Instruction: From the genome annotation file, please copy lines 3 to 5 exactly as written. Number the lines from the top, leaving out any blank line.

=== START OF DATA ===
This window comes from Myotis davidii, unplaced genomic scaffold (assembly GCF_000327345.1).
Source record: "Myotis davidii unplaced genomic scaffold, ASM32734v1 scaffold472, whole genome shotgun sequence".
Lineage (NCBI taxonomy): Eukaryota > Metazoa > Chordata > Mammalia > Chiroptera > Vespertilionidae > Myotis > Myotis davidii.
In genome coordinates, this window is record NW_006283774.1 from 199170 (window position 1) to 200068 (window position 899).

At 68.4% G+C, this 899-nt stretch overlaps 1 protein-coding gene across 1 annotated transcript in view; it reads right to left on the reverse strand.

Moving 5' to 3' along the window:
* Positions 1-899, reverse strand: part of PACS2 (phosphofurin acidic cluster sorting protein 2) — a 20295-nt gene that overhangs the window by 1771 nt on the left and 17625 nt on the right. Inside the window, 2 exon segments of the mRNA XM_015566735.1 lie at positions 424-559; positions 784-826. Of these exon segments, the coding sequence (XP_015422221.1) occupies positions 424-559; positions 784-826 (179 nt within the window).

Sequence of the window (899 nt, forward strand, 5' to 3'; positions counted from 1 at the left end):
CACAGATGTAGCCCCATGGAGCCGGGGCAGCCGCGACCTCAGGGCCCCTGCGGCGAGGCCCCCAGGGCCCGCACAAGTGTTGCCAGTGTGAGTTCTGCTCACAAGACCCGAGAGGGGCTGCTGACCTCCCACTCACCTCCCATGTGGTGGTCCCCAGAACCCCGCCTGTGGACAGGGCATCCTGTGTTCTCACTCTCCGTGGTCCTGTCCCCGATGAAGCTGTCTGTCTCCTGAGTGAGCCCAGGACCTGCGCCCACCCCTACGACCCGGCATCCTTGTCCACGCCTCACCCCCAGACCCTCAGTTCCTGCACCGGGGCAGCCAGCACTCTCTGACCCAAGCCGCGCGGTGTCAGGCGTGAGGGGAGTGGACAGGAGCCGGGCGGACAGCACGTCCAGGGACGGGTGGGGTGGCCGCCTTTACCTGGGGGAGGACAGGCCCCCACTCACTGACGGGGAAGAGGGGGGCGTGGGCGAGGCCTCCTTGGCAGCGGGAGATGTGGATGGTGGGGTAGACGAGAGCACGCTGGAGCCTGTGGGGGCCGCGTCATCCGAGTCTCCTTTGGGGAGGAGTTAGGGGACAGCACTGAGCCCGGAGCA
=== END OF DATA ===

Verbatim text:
Lineage (NCBI taxonomy): Eukaryota > Metazoa > Chordata > Mammalia > Chiroptera > Vespertilionidae > Myotis > Myotis davidii.
In genome coordinates, this window is record NW_006283774.1 from 199170 (window position 1) to 200068 (window position 899).

At 68.4% G+C, this 899-nt stretch overlaps 1 protein-coding gene across 1 annotated transcript in view; it reads right to left on the reverse strand.